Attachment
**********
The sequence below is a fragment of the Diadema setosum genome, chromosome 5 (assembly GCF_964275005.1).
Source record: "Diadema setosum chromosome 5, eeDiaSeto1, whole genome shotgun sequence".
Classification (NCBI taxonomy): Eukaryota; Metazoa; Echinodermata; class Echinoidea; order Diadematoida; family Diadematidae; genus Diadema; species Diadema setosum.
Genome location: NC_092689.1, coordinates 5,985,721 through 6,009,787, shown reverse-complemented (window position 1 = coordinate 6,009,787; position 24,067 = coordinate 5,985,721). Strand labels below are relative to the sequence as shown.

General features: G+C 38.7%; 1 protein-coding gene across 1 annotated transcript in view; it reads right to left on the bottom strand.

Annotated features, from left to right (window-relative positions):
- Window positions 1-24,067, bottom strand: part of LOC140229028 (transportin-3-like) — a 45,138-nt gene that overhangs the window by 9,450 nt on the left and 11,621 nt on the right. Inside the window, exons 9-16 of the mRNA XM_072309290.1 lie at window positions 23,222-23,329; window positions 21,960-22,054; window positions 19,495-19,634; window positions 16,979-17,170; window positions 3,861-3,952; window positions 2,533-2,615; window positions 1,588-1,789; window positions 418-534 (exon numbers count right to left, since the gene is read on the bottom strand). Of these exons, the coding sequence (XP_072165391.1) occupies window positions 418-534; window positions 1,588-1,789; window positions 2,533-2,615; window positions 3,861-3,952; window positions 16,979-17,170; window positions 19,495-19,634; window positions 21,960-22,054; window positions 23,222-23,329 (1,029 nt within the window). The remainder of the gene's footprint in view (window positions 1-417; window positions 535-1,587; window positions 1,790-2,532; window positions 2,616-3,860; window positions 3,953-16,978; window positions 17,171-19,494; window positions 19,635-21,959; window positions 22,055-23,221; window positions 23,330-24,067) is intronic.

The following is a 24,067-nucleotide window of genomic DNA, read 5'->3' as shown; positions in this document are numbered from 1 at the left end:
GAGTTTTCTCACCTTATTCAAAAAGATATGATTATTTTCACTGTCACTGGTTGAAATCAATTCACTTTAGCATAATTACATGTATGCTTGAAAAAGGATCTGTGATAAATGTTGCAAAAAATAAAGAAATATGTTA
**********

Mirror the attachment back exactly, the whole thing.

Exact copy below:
The sequence below is a fragment of the Diadema setosum genome, chromosome 5 (assembly GCF_964275005.1).
Source record: "Diadema setosum chromosome 5, eeDiaSeto1, whole genome shotgun sequence".
Classification (NCBI taxonomy): Eukaryota; Metazoa; Echinodermata; class Echinoidea; order Diadematoida; family Diadematidae; genus Diadema; species Diadema setosum.
Genome location: NC_092689.1, coordinates 5,985,721 through 6,009,787, shown reverse-complemented (window position 1 = coordinate 6,009,787; position 24,067 = coordinate 5,985,721). Strand labels below are relative to the sequence as shown.

General features: G+C 38.7%; 1 protein-coding gene across 1 annotated transcript in view; it reads right to left on the bottom strand.

Annotated features, from left to right (window-relative positions):
- Window positions 1-24,067, bottom strand: part of LOC140229028 (transportin-3-like) — a 45,138-nt gene that overhangs the window by 9,450 nt on the left and 11,621 nt on the right. Inside the window, exons 9-16 of the mRNA XM_072309290.1 lie at window positions 23,222-23,329; window positions 21,960-22,054; window positions 19,495-19,634; window positions 16,979-17,170; window positions 3,861-3,952; window positions 2,533-2,615; window positions 1,588-1,789; window positions 418-534 (exon numbers count right to left, since the gene is read on the bottom strand). Of these exons, the coding sequence (XP_072165391.1) occupies window positions 418-534; window positions 1,588-1,789; window positions 2,533-2,615; window positions 3,861-3,952; window positions 16,979-17,170; window positions 19,495-19,634; window positions 21,960-22,054; window positions 23,222-23,329 (1,029 nt within the window). The remainder of the gene's footprint in view (window positions 1-417; window positions 535-1,587; window positions 1,790-2,532; window positions 2,616-3,860; window positions 3,953-16,978; window positions 17,171-19,494; window positions 19,635-21,959; window positions 22,055-23,221; window positions 23,330-24,067) is intronic.

The following is a 24,067-nucleotide window of genomic DNA, read 5'->3' as shown; positions in this document are numbered from 1 at the left end:
GAGTTTTCTCACCTTATTCAAAAAGATATGATTATTTTCACTGTCACTGGTTGAAATCAATTCACTTTAGCATAATTACATGTATGCTTGAAAAAGGATCTGTGATAAATGTTGCAAAAAATAAAGAAATATGTTA